All rights come with limitations, that's the point. Do you have a problem with that? In other words the "shall not be infringed" part of the 2A is not to be taken literally at least not in its extreme sense.
My problem with your statement is that it is inexact, and that this lack of specificity leads to the erosion of rights. The government's ability to proscribe speech that directly incites violence or illegal activity is not because "the right to free speech is not unlimited" it is because direct incitements to violence are not considered protected speech.
The government can't stop asshole racists from calling for the elimination of the rights of other races because that still falls under the category of protected speech. Meanwhile, it can stop them if they are holding a rally and calling for the people at the rally to start lynching passers by.
Similarly, non-protected weapons, e.g. nuclear weapons, can be proscribed, but whatever weapons are protected, but whatever weapons are covered, for the sake of argument let's say at least muzzle loaders (though I think, and the court has agreed, it goes further), cannot be outlawed.
As for the felons issue, the constitution says that no person shall be deprived of life, liberty, or property without due process of law--the prohibition on felons, as well as other aspects of infamy, attach to them by the operation of due process. This isn't a matter of the right not being absolute--it is a matter of them losing a right as a punishment for a crime they have been convicted of.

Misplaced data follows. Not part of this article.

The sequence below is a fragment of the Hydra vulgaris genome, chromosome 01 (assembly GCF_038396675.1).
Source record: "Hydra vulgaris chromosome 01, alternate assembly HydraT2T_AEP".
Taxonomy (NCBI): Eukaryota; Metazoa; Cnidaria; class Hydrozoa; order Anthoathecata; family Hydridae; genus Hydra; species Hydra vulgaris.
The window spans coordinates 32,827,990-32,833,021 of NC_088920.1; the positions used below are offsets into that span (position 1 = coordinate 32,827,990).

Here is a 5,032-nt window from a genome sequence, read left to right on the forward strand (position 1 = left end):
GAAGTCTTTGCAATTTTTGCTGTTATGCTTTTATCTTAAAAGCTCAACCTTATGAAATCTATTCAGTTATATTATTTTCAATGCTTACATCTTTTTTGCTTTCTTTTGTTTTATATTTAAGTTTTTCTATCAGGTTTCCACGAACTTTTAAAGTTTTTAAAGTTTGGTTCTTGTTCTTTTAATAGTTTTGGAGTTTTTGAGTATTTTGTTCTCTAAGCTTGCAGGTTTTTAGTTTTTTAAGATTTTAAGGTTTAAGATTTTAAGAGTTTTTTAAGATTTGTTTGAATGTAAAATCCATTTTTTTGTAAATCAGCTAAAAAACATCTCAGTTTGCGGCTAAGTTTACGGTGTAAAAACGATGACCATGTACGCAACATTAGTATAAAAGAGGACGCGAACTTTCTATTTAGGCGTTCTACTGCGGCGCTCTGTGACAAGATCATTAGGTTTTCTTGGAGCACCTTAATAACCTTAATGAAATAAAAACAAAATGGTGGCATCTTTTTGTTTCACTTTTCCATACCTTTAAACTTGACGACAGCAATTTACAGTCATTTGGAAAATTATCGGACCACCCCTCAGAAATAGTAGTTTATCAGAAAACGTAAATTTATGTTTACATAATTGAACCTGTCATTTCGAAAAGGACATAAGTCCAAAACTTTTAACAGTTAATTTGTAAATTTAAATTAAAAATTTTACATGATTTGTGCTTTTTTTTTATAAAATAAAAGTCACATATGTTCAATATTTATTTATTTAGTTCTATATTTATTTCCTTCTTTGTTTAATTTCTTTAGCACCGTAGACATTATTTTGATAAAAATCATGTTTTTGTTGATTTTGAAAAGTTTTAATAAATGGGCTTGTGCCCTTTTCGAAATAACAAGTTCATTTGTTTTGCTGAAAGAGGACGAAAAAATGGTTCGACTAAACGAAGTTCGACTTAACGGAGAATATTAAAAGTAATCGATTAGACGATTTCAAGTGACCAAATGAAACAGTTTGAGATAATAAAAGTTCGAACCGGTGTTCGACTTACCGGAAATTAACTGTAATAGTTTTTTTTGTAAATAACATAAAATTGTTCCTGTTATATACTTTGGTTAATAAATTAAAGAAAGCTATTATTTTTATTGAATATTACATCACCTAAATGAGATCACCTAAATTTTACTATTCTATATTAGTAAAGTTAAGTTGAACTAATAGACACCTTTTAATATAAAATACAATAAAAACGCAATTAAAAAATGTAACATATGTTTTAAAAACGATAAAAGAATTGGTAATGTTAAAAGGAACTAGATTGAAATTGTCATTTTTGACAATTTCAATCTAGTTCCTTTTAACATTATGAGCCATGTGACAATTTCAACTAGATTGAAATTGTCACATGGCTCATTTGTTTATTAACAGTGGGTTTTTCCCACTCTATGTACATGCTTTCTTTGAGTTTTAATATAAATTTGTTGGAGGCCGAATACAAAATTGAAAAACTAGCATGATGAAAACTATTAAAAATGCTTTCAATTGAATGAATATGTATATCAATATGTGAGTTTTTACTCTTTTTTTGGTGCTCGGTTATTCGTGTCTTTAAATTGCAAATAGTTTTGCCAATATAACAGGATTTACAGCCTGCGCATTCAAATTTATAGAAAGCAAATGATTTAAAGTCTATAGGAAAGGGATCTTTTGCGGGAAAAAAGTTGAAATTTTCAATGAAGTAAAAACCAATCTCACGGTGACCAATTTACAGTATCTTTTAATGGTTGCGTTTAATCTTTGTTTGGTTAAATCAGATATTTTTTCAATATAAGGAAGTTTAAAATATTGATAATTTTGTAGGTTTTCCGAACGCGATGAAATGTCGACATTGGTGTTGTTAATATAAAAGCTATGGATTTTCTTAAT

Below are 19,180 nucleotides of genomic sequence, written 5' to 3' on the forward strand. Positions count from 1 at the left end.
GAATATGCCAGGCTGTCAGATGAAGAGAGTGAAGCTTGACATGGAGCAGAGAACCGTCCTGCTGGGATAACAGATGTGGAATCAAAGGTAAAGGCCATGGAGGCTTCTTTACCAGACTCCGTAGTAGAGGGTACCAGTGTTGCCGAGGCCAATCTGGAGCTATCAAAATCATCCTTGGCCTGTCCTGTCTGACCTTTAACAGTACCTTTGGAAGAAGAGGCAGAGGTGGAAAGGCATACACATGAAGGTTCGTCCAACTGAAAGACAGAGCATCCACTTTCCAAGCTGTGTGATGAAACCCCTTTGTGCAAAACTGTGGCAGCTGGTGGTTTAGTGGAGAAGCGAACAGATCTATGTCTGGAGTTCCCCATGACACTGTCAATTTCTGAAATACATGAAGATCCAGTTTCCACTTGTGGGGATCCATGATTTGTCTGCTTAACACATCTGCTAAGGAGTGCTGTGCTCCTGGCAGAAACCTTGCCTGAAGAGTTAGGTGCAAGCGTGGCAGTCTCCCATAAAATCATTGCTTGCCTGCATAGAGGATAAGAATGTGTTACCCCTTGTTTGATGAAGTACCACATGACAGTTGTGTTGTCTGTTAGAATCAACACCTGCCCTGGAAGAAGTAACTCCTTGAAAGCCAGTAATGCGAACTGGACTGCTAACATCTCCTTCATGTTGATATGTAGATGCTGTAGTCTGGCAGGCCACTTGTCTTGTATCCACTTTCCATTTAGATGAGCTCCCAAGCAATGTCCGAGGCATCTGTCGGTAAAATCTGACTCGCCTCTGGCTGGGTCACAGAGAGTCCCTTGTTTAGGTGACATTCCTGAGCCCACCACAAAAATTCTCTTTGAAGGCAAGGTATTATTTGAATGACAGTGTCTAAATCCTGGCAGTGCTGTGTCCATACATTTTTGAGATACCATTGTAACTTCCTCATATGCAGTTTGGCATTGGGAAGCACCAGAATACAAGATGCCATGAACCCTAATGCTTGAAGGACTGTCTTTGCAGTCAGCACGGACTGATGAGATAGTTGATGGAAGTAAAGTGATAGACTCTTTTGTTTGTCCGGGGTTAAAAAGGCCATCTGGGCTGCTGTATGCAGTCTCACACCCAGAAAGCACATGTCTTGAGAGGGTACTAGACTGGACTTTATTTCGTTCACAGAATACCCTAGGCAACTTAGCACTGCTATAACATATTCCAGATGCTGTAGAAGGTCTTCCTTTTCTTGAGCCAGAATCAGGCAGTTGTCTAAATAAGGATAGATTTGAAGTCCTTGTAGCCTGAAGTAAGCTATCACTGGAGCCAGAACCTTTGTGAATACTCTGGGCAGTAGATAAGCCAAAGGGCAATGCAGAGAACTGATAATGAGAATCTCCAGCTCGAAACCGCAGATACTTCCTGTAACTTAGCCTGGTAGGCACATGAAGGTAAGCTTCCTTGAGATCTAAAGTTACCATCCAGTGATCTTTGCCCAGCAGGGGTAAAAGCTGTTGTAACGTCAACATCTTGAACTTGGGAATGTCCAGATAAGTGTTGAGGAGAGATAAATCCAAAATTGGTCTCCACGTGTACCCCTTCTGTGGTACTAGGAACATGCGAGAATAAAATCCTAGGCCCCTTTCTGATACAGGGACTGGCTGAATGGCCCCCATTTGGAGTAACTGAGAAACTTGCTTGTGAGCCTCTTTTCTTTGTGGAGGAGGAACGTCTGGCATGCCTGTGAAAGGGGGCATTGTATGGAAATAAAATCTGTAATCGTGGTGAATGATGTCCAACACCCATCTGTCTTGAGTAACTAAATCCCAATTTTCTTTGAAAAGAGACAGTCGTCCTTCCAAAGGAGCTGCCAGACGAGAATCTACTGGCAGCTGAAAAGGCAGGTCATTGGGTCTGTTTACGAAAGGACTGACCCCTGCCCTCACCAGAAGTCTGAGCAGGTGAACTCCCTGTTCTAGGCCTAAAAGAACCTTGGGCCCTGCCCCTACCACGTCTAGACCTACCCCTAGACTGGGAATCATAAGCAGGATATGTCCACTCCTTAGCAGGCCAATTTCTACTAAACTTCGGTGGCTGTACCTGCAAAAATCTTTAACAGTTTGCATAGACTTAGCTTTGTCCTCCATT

This is why I have this huge problem with your inaccurate, sloppy legal statements.
Mr. Anonymous is apparently being serious when he says the limits on free speech are "not because "the right to free speech is not unlimited."" That's got to be one of the best pro-gun spins I've ever seen. He goes on to explain that the reason is simply because those forms of speech that are not protected by the 1A are "direct incitements to violence are not considered protected speech." His circular logic boggles the mind.
Moving on to guns, he informs us that " whatever weapons are protected,""cannot be outlawed." I wonder how he understood the AWB before it was allowed to expire, or for that matter, the strict rules in places like NY and NJ. How does "cannot be outlawed" work in those cases, I wonder.
About felons he has no problem for the simple reason that "due process of law" was followed. By that logic, I suppose anything goes as long as it receives due process. Sounds like good news for the gun control movement.